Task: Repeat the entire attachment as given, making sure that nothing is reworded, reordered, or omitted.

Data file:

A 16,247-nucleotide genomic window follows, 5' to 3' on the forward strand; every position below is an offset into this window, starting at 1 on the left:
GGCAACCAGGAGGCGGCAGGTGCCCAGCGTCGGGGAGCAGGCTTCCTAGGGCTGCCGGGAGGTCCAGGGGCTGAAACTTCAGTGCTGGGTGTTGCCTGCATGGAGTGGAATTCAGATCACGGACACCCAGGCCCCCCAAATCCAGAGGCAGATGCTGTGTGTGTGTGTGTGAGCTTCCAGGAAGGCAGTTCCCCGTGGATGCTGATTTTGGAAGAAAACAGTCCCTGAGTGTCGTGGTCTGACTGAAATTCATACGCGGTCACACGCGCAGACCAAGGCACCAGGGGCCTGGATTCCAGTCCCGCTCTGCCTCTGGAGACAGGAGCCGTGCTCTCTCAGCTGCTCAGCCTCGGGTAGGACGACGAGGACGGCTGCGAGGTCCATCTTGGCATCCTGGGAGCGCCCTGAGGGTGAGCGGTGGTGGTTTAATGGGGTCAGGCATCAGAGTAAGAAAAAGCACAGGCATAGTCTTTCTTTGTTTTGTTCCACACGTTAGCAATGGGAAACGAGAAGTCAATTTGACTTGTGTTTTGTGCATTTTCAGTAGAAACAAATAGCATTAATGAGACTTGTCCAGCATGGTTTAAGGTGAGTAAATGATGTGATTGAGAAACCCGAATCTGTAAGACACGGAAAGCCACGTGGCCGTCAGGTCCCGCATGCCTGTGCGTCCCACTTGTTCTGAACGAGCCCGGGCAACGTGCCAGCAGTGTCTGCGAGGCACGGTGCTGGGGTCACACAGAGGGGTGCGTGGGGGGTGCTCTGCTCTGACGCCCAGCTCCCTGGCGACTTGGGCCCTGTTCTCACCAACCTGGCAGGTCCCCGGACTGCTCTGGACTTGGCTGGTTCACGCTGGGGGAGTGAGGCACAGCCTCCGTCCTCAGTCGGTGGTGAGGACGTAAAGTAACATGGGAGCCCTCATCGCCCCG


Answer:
A 16,247-nucleotide genomic window follows, 5' to 3' on the forward strand; every position below is an offset into this window, starting at 1 on the left:
GGCAACCAGGAGGCGGCAGGTGCCCAGCGTCGGGGAGCAGGCTTCCTAGGGCTGCCGGGAGGTCCAGGGGCTGAAACTTCAGTGCTGGGTGTTGCCTGCATGGAGTGGAATTCAGATCACGGACACCCAGGCCCCCCAAATCCAGAGGCAGATGCTGTGTGTGTGTGTGTGAGCTTCCAGGAAGGCAGTTCCCCGTGGATGCTGATTTTGGAAGAAAACAGTCCCTGAGTGTCGTGGTCTGACTGAAATTCATACGCGGTCACACGCGCAGACCAAGGCACCAGGGGCCTGGATTCCAGTCCCGCTCTGCCTCTGGAGACAGGAGCCGTGCTCTCTCAGCTGCTCAGCCTCGGGTAGGACGACGAGGACGGCTGCGAGGTCCATCTTGGCATCCTGGGAGCGCCCTGAGGGTGAGCGGTGGTGGTTTAATGGGGTCAGGCATCAGAGTAAGAAAAAGCACAGGCATAGTCTTTCTTTGTTTTGTTCCACACGTTAGCAATGGGAAACGAGAAGTCAATTTGACTTGTGTTTTGTGCATTTTCAGTAGAAACAAATAGCATTAATGAGACTTGTCCAGCATGGTTTAAGGTGAGTAAATGATGTGATTGAGAAACCCGAATCTGTAAGACACGGAAAGCCACGTGGCCGTCAGGTCCCGCATGCCTGTGCGTCCCACTTGTTCTGAACGAGCCCGGGCAACGTGCCAGCAGTGTCTGCGAGGCACGGTGCTGGGGTCACACAGAGGGGTGCGTGGGGGGTGCTCTGCTCTGACGCCCAGCTCCCTGGCGACTTGGGCCCTGTTCTCACCAACCTGGCAGGTCCCCGGACTGCTCTGGACTTGGCTGGTTCACGCTGGGGGAGTGAGGCACAGCCTCCGTCCTCAGTCGGTGGTGAGGACGTAAAGTAACATGGGAGCCCTCATCGCCCCG